Kim Gang-lip, South Korea’s vice-health minister, said hospitals’ capacities from now on will be reserved for patients with serious symptoms or pre-existing medical conditions, while mild cases will be isolated at designated facilities outside hospitals.

“Considering our limited medical resources, it will be crucial to make quick assessments of patients’ conditions and provide quick, professional and active treatment to those with serious symptoms, and minimize fatalities,” Kim said. “If we continue to hospitalize mild patients amid the continued surge in infections, we would be risking overworking medical professionals and putting them at greater risk of infections.”

South Korea on Monday had 476 new cases for a total of 4,212. Twenty-two people have died.

Here’s what’s happening in Japan

Two students do self-study at an elementary school where the facility was opened for children who cannot stay at home alone while their parents are at work, in Saitama, Japan on Monday. (Kyodo/Reuters)

In Japan on Monday, many schools began following through on Prime Minister Shinzo Abe’s plan to close for more than a month through the end of the Japanese academic year.

Japan on Monday confirmed at least 15 new coronavirus cases, bringing the number of cases in the country to 976, including passengers infected by the pathogen on the Diamond Princess cruise ship, Kyodo newswire reported.

Infections were reported around the country, including five on the northern island of Hokkaido and five others in a nursing home in Kanagawa prefecture near Tokyo, Kyodo said.

Here’s what’s happening in Iran

Medical equipment and coronavirus testing kits provided by the World Health Organization are pictured at the al-Maktum International Airport in Dubai on Monday as it is readied for a flight to Iran. (Karim Sahib/AFP/Getty Images)

Iran has reported 978 confirmed cases of the new virus with 54 deaths from the illness it causes, called COVID-19. Across the wider Mideast, there are over 1,150 cases of the new coronavirus, the majority of which are linked back to Iran.

Experts worry Iran’s percentage of deaths to infections, around 5.5 per cent, is much higher than other countries, suggesting the number of infections in Iran may be much higher than current figures show. Iranian government spokesperson Ali Rabiei, himself addressing journalists by teleconference over concerns about the virus, acknowledged the challenges remaining for the Islamic Republic.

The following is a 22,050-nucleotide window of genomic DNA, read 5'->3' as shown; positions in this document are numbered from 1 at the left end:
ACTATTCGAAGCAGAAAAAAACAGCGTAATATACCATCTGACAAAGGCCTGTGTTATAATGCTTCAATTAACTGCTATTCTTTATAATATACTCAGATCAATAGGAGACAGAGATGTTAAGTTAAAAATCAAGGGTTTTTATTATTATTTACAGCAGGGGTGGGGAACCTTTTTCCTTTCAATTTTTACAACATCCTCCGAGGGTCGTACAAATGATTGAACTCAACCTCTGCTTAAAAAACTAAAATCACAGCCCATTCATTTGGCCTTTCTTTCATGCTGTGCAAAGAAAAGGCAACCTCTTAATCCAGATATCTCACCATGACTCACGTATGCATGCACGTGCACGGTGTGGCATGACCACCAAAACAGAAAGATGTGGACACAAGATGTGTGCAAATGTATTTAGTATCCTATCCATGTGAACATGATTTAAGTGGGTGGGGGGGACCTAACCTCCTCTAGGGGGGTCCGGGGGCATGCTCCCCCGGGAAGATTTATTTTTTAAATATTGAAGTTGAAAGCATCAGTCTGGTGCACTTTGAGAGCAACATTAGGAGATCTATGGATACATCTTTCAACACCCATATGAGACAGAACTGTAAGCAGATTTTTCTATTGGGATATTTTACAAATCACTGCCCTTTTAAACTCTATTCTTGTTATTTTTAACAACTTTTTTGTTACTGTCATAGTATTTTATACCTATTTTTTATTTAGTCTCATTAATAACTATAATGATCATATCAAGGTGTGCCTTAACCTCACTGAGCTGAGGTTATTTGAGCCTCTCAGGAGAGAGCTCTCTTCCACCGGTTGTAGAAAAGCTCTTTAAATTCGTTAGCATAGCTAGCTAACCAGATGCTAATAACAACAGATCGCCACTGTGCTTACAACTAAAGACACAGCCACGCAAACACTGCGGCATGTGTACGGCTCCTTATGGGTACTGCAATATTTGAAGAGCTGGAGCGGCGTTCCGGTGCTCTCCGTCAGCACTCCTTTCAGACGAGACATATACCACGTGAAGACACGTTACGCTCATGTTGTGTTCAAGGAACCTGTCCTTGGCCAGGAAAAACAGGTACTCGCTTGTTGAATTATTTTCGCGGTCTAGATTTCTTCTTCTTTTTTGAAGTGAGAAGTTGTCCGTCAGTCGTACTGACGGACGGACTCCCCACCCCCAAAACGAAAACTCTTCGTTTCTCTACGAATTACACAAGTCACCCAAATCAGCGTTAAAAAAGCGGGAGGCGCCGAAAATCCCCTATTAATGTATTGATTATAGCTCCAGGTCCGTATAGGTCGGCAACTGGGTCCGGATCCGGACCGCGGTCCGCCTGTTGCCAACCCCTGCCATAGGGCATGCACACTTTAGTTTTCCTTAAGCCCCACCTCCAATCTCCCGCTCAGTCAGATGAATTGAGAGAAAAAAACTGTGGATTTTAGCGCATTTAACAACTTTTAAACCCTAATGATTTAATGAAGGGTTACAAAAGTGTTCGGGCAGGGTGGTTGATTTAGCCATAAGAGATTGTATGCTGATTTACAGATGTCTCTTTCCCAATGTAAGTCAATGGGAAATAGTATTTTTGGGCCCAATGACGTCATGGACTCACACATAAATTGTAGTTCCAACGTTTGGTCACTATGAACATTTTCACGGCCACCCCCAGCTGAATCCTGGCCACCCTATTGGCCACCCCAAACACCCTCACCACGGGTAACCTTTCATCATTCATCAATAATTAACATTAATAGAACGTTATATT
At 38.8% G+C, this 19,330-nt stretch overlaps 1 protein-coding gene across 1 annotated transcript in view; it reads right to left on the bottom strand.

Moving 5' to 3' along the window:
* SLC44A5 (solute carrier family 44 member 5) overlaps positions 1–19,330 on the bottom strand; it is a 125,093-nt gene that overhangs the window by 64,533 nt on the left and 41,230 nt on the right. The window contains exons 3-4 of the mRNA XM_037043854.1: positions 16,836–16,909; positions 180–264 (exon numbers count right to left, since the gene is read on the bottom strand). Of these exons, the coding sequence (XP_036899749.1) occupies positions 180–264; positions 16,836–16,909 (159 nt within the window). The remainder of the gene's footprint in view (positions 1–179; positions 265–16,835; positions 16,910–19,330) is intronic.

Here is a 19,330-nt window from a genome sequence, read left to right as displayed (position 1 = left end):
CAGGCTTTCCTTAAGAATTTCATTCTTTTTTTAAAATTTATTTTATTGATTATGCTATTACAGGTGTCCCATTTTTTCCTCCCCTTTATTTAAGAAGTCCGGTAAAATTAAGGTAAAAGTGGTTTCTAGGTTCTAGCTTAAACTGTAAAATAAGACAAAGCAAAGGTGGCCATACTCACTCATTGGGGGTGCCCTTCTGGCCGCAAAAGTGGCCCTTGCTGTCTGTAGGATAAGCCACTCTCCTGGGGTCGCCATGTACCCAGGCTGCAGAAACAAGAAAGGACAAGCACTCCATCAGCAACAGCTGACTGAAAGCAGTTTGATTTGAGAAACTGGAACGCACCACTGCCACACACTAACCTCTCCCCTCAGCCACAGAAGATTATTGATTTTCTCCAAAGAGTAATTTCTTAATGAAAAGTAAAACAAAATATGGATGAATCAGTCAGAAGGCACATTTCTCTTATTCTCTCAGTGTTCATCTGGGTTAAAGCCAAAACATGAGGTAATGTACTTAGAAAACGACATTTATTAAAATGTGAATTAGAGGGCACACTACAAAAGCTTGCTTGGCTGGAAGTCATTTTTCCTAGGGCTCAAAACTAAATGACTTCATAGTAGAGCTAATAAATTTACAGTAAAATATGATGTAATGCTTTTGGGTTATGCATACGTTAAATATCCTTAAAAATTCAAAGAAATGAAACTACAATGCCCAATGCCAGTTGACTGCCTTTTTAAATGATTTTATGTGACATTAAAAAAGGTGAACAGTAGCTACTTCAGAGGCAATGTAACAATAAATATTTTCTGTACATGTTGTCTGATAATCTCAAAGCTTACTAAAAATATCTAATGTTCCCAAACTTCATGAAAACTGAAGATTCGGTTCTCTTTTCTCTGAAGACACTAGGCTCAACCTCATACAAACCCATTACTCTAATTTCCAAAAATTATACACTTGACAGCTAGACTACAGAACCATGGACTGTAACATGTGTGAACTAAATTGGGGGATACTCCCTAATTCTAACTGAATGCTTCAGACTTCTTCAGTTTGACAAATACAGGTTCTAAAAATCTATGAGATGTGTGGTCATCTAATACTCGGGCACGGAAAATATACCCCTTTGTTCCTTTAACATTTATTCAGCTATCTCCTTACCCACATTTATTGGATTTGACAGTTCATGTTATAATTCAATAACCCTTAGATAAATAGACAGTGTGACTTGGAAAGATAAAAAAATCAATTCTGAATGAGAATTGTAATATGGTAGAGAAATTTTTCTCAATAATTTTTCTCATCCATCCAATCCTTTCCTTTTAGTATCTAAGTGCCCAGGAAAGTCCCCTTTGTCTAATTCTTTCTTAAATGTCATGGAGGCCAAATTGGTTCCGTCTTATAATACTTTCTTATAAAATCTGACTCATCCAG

“We will have two difficult weeks ahead,” he said.

Here’s what’s happening in Europe

Tourists wearing protective masks as a protection against the coronavirus visit the Milan Cathedral on Monday. The Duomo reopened for the first time since the coronavirus crisis hit parts of northern Italy. (Miguel Medina/AFP/Getty Images)

Italian authorities said on Sunday the number of people infected in the country soared 50 per cent to 1,694 in just 24 hours, and five more had died, bringing the death toll there to 34. Cases in France jumped to 130, an increase of 30 in one day.

The Louvre Museum was closed after France curbed large gatherings, and the U.S. issued an advisory against travel to the region of northern Italy where its outbreak is concentrated. Global Affairs Canada says travellers to northern Italy should “exercise a high degree of caution.” 

The outbreaks and rising travel concern could deal a heavy blow to those countries’ tourism industries. Spring, especially Easter, is a hugely popular time for schoolchildren to visit France and Italy.

Here’s what’s happening in Russia

A Russian citizen returning from Italy was diagnosed with coronavirus, the RIA news agency cited the health-care ministry as saying on Monday. Another three Russian nationals are receiving treatment in Russia after they contracted the virus on a cruise ship in Japan, authorities have said.